As religiosity continues to erode in America, data indicates that decline in churchgoing is not driven by ideology.
It’s been common knowledge since the coronavirus pandemic arrived in America several years ago that empty pews have sharply increased, as churches, often controversially, closed their doors to protect congregants from spread of the deadly disease among their flocks.
But in reading some year-old statistics on the pandemic’s effects on religious ritual, I was surprised to learn that this painful decline in American church attendance has been fairly evenly distributed, even across wide ideological and income-level divides.
I had assumed, wrongly, that the drop would have in general most severely affected liberal rather than conservative churchgoers, and poorer rather than richer believers.
But the influential evangelical periodical Christianity Today reported earlier this year that sagging churchgoing was a collective disappointment throughout the religious ecosystem, regardless of exiting churchgoers’ political ideology or socio-economic class:
The decline in religious attendance varies by a few demographics. Americans who are younger or older are more likely than those in the middle age groups to have experienced a drop in attendance. It is also more pronounced among married adults without children under age 18. Some 30 percent of married adults without young children attended religious services regularly in 2021, down from 40 percent in 2019.
On the other hand, ideology does not appear to be linked to the decline. Conservatives are more likely than moderates and liberals to attend religious services in the first place, but the decline in attendance is similar in all three groups. Likewise, there are no significant differences by income.
With race, however, the results were different, with Black Americans “more likely than others” to have experienced a significant drop in churchgoing. Christianity Today reported in January that,
In 2019, 45 percent of Black Americans attended religious service regularly. But by 2021, the share dropped to 30 percent, a difference of 15 percent. The decline in other racial/ethnical groups is between 5 to 6 percent.
Another non-intuitive result of the pandemic has been more recent: a decrease during the 2021-2022 academic year in the percentage of youth who identify as nonreligious.
Citing Ryan Burge of the Religious News Service, the Secular Student Alliance (SSA) reported in a newsletter this week that,
Over the past few decades, the number of “nones” and nonreligious people in the United States has gradually increased. In 2019, Ryan Burge reported just over 47 percent of Gen Z were nonreligious. However, during COVID when college students were at home—isolated and physically distant from their secular friends on campus— the percentage of those identifying as nonreligious actually dropped a couple of percentage points.
Considering that the youngest new generation—Gen Z—is the “least religious generation in history,” this sag in irreligiosity is surprising.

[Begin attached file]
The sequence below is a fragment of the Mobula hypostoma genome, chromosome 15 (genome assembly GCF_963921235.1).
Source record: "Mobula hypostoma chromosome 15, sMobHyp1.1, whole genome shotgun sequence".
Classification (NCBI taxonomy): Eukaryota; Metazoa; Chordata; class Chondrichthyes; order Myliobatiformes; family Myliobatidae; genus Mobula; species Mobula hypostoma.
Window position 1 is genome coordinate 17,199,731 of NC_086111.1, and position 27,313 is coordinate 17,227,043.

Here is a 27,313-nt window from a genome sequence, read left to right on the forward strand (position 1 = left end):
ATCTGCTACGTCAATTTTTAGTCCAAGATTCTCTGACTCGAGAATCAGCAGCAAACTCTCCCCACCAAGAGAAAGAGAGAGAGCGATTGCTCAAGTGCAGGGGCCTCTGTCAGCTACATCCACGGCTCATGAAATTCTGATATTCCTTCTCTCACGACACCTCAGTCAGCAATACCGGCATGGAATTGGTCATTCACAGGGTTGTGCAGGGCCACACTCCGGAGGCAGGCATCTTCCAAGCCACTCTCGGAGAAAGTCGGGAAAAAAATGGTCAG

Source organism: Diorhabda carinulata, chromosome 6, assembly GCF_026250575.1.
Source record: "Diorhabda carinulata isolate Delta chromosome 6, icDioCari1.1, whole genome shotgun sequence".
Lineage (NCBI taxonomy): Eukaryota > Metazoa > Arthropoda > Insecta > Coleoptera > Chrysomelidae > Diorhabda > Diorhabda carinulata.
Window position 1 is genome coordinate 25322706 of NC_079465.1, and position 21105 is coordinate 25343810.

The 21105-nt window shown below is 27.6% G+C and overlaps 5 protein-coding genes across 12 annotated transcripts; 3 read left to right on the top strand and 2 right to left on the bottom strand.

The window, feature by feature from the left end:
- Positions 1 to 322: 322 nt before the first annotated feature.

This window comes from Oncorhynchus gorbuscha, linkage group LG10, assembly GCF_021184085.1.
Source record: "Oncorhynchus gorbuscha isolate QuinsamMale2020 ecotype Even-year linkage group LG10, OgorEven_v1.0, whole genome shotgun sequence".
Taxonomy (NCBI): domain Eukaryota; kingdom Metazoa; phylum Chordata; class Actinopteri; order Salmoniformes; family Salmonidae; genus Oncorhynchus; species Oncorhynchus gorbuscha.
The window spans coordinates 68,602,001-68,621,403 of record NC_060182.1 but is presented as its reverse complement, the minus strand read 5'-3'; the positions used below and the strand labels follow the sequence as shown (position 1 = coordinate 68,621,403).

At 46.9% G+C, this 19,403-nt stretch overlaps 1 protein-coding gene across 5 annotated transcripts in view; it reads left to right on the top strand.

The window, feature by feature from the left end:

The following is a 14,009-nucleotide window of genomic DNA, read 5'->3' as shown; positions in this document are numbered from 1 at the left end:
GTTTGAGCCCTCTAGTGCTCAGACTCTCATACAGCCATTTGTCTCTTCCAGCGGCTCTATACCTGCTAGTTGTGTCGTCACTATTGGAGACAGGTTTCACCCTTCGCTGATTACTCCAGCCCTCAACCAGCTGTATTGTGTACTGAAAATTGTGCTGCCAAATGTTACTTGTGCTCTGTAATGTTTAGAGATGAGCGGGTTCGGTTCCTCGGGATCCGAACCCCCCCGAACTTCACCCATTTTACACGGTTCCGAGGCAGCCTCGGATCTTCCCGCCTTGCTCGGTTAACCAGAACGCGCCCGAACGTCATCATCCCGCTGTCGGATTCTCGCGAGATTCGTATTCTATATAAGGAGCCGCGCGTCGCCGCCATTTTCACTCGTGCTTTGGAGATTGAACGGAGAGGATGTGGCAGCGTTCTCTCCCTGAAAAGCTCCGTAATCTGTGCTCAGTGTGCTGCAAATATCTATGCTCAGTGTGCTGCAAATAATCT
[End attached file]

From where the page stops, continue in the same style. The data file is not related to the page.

SSA surmised that, with 80% of its membership coming from religious families, being away from home and isolated from friends and family during the pandemic made them susceptible to “strong pressure” from family “to conform and participate in religious activities.”
But, according to Christianity Today, other issues led Americans away from church attendance during the still-alive pandemic, as the number of regular churchgoers fell 6%, from 34% in 2019 to 28% in 2021, while the number nonreligious citizens who had never or seldom gone to church before increased by 7%.
Some clergy believe that the drop in church-service attendance due to coronavirus fear will prove temporary in the end, but others aren’t so sure the erosion won’t be permanent.
Indeed, American church membership fell below 50 percent for the first time in 2020, Gallup reported, tracking data dating back to 1940. Christianity Today reported that there has been no increase in US church attendance since the beginning of the Great Recession in 2008.
Whereas nonreligious Americans may see the growing erosion of religion and religious influence in the US as a good thing, conservative Christians characterize “empty pews as an American health crisis” potentially leading to more depression, higher suicide rates, and more drug and alcohol overdoses as people deal with isolation, alienation and separation from faith, according to the Institute for Family Studies (IFS).
Wrote Wendy Wang, IFS director of research, in January:
Americans who attend religious services frequently are more likely to be married and have children. Coming out of the COVID-19 pandemic, religious Americans are also more likely than non-religious Americans to have a stronger desire for marriage and children. A decline in religious service attendance not only has the potential to negatively affect public health, but also family stability and population growth in America.
Nonetheless, data over several decades strongly indicates that the dechurching of American is inevitable.
Still, what’s up with the slight recent uptick in the number of Gen Z youth—America’s least religious generation ever—who identify as religious?